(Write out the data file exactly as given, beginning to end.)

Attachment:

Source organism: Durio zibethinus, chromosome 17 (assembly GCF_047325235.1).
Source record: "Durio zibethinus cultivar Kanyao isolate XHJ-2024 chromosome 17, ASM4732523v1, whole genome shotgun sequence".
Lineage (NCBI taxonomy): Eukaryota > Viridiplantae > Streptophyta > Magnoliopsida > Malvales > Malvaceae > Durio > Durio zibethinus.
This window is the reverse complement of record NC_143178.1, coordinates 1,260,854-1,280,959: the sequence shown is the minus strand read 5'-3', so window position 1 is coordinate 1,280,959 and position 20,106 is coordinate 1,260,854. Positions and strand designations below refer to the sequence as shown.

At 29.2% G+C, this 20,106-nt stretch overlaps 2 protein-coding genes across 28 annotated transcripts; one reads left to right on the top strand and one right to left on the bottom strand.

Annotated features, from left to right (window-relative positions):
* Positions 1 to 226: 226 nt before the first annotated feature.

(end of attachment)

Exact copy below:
Source organism: Durio zibethinus, chromosome 17 (assembly GCF_047325235.1).
Source record: "Durio zibethinus cultivar Kanyao isolate XHJ-2024 chromosome 17, ASM4732523v1, whole genome shotgun sequence".
Lineage (NCBI taxonomy): Eukaryota > Viridiplantae > Streptophyta > Magnoliopsida > Malvales > Malvaceae > Durio > Durio zibethinus.
This window is the reverse complement of record NC_143178.1, coordinates 1,260,854-1,280,959: the sequence shown is the minus strand read 5'-3', so window position 1 is coordinate 1,280,959 and position 20,106 is coordinate 1,260,854. Positions and strand designations below refer to the sequence as shown.

At 29.2% G+C, this 20,106-nt stretch overlaps 2 protein-coding genes across 28 annotated transcripts; one reads left to right on the top strand and one right to left on the bottom strand.

Annotated features, from left to right (window-relative positions):
* Positions 1 to 226: 226 nt before the first annotated feature.